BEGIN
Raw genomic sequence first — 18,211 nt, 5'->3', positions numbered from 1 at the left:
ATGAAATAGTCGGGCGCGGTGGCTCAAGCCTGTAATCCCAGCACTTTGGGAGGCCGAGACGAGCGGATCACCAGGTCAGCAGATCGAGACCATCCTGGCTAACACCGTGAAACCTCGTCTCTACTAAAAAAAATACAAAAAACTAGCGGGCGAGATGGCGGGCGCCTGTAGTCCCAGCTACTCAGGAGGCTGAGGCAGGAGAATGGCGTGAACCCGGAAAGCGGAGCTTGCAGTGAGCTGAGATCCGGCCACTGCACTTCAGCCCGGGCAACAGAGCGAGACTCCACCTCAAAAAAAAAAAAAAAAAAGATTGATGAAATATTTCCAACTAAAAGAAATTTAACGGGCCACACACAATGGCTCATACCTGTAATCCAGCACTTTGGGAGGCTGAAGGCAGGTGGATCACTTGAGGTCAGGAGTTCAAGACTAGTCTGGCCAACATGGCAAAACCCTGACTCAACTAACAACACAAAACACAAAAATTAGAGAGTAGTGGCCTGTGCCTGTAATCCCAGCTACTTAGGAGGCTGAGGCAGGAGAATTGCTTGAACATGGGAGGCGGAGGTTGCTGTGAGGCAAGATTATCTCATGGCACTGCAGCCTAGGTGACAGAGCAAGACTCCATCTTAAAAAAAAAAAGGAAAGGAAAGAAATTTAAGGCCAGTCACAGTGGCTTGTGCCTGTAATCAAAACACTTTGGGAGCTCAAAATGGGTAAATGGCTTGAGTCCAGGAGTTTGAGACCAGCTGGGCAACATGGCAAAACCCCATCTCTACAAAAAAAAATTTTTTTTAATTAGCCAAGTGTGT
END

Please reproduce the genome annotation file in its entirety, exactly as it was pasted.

Raw genomic sequence first — 18,211 nt, 5'->3', positions numbered from 1 at the left:
ATGAAATAGTCGGGCGCGGTGGCTCAAGCCTGTAATCCCAGCACTTTGGGAGGCCGAGACGAGCGGATCACCAGGTCAGCAGATCGAGACCATCCTGGCTAACACCGTGAAACCTCGTCTCTACTAAAAAAAATACAAAAAACTAGCGGGCGAGATGGCGGGCGCCTGTAGTCCCAGCTACTCAGGAGGCTGAGGCAGGAGAATGGCGTGAACCCGGAAAGCGGAGCTTGCAGTGAGCTGAGATCCGGCCACTGCACTTCAGCCCGGGCAACAGAGCGAGACTCCACCTCAAAAAAAAAAAAAAAAAAGATTGATGAAATATTTCCAACTAAAAGAAATTTAACGGGCCACACACAATGGCTCATACCTGTAATCCAGCACTTTGGGAGGCTGAAGGCAGGTGGATCACTTGAGGTCAGGAGTTCAAGACTAGTCTGGCCAACATGGCAAAACCCTGACTCAACTAACAACACAAAACACAAAAATTAGAGAGTAGTGGCCTGTGCCTGTAATCCCAGCTACTTAGGAGGCTGAGGCAGGAGAATTGCTTGAACATGGGAGGCGGAGGTTGCTGTGAGGCAAGATTATCTCATGGCACTGCAGCCTAGGTGACAGAGCAAGACTCCATCTTAAAAAAAAAAAGGAAAGGAAAGAAATTTAAGGCCAGTCACAGTGGCTTGTGCCTGTAATCAAAACACTTTGGGAGCTCAAAATGGGTAAATGGCTTGAGTCCAGGAGTTTGAGACCAGCTGGGCAACATGGCAAAACCCCATCTCTACAAAAAAAAATTTTTTTTAATTAGCCAAGTGTGT